This move involves what the late Ella Fitzgerald might have called “the dipsy doodle” —when words suddenly mean their opposite. Louisiana (joined now by the Trump administration) argues that the physician-plaintiffs in June Medical Services would not really be injured by a law that would put them out of business. The injury, if any, would be to pregnant women, Louisiana and the Solicitor General argue. Thus the doctors are trying to exert “third-party standing” (disfavored in federal litigation) by asserting their patients’ rights rather than their own. And the facts, Louisiana claims, are even worse than that: Abortion providers are not kindly doctors at all—they are mercenary exploiters of pregnant women, and they ought to be viewed as women’s enemies.

“Abortion providers and their patients have an obvious conflict in the inevitable tradeoff between cost and safety,” the state argued in its brief: “Women have an interest in ensuring their own health and safety when they choose to obtain an abortion … But plaintiffs’ interest is to reduce compliance costs and government oversight while providing as many abortions as possible.”

Trump’s solicitor general, Noel Francisco, charged in an amicus brief that “the law creates compliance costs without any personal benefits for abortion providers,” giving them “every incentive to see the law invalidated.” Women, meanwhile, “may see [the law’s] benefits as quite significant.” This means that doctors shouldn’t be allowed to speak for patients. If the Court agrees, the case goes away, and suing to block similar laws becomes much harder—without creating the negative publicity of overturning Hellerstedt.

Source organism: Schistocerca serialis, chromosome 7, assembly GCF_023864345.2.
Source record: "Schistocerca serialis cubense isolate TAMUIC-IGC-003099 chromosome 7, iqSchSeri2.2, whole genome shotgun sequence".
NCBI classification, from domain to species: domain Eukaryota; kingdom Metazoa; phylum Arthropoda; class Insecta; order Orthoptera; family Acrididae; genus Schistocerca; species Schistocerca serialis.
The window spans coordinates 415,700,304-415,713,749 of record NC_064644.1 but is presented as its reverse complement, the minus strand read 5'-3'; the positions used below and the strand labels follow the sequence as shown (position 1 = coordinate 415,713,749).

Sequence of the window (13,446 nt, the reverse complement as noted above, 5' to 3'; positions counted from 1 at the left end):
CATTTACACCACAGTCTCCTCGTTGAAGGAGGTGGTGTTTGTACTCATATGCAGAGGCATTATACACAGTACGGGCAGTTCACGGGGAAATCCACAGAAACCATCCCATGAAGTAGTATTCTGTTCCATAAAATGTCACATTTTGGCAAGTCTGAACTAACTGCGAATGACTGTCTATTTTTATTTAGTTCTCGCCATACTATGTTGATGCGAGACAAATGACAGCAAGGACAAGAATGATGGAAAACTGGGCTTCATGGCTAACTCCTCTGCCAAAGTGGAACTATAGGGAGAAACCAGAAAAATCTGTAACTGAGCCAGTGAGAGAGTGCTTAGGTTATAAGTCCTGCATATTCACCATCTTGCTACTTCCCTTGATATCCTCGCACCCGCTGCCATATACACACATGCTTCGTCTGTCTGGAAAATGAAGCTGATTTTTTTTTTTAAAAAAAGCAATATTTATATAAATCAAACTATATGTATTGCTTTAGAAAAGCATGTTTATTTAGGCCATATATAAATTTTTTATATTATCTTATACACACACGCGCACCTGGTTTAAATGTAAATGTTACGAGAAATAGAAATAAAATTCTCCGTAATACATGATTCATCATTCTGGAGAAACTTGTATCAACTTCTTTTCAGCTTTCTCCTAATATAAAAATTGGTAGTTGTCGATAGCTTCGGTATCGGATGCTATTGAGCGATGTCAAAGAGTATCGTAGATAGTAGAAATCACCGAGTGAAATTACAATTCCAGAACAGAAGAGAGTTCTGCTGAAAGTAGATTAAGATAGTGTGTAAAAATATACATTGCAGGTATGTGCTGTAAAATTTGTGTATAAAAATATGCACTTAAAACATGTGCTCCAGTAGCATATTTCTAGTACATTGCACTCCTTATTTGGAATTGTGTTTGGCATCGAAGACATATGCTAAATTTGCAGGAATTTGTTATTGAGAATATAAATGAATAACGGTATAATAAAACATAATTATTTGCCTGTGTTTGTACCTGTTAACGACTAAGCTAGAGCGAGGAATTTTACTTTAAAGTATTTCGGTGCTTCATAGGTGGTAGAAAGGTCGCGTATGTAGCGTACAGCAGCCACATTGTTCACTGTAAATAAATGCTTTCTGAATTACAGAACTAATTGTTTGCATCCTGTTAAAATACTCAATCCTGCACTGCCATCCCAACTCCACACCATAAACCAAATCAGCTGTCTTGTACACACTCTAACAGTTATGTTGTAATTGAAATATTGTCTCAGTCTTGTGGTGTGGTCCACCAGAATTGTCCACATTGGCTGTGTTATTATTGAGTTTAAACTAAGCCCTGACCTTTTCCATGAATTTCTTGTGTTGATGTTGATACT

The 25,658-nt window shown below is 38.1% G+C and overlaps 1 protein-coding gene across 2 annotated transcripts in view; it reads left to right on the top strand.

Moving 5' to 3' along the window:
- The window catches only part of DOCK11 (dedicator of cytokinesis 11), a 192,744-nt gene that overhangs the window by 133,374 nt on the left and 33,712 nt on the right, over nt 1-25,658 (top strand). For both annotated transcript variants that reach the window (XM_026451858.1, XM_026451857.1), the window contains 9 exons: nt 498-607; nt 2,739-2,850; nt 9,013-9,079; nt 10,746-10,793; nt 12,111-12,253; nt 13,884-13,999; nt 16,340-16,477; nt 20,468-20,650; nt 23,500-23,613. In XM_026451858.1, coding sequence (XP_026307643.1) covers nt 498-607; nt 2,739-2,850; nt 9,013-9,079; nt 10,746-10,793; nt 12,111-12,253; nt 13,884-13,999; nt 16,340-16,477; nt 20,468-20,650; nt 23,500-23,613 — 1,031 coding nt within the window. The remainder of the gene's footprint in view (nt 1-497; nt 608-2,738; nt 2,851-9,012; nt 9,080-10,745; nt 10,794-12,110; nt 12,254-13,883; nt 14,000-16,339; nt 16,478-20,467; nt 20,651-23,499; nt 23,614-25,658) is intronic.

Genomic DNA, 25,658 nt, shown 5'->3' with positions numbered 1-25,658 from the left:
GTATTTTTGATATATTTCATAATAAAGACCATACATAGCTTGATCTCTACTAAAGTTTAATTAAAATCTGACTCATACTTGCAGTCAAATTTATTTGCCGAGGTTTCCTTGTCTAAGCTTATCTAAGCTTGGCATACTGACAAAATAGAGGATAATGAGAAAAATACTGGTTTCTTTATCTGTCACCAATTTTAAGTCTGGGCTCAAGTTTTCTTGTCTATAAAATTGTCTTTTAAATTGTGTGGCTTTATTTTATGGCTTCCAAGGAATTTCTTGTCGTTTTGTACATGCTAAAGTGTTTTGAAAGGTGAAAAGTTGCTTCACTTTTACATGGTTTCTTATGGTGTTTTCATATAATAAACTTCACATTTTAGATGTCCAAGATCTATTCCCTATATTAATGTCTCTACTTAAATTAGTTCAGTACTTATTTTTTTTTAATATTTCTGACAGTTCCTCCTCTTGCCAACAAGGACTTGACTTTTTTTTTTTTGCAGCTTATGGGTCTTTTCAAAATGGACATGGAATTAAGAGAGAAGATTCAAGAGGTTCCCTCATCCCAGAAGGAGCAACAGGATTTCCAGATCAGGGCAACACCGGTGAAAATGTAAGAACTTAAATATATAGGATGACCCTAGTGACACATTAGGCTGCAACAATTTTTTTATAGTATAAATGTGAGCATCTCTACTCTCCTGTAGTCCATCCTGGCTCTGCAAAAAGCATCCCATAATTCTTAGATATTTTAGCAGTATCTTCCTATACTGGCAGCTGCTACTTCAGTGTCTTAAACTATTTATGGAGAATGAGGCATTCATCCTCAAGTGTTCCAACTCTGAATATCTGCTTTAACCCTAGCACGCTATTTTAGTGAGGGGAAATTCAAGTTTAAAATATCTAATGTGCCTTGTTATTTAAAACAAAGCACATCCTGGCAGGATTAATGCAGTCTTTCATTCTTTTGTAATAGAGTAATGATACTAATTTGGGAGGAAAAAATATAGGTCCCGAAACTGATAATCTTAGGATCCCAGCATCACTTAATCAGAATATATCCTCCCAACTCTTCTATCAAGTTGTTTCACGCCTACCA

There are a few problems with this argument. First and most important, the established law of “standing” requires only that a plaintiff him- or herself have a “particularized injury” that is “traceable” to the defendants’ actions and “redressable” by a federal court order. As Stephen Vladeck of the University of Texas and Leah Litman of the University of Michigan pointed out on SCOTUSblog last week, the plaintiffs in June Medical Services have injury to spare: Under the Louisiana law, if they continue to provide abortions without admitting privileges, they could be fined up to $4,000 per violation and imprisoned for up to two years, and lose their medical licenses.

No sane person would question that criminalizing previously legal professional conduct creates an “individualized injury” to the professionals. That’s not “third-party standing.” It’s just good old regular standing, and it ought not to be in question.

The second problem is that it asks the Court to decide the case before hearing it. The question is whether the law advances women’s health; the state is asking the Court to assume that it does. That is, to put it politely, intellectually dubious.

The third problem is that it is asking the Court to create a new morality element of standing for abortion providers and only abortion providers. Here, the doctors are engaged in a practice of medicine that is, under the past half century of Supreme Court precedent, wholly legal. But, the state and the Trump administration now argue, abortion providers should not have standing anymore, because, well, we all know that they are really bad, immoral people who kill babies and fool women to allow them to kill more babies, and they do it for filthy lucre, and they no more belong before the Court than pedophiles or sexual predators. Louisiana and the federal government want not just to win the case but to mark the other side with a permanent scarlet A.

The Court respectfully hears cases from tobacco death merchants, corrupt public officials, and corporate human-rights offenders—as it should. There is no special “we don’t like your kind” doctrine of standing, and there shouldn’t be.

For all these reasons, third-party standing offers only illusory refuge from the grim truth that the Fifth Circuit has raised a judicial middle finger to the Court. If the five conservative justices let the lower court manipulate them this time, other conservative lower-court majorities will be back again and again, the appellate tail wagging the meek Supreme Court dog.

This story is part of the project “The Battle for the Constitution,” in partnership with the National Constitution Center.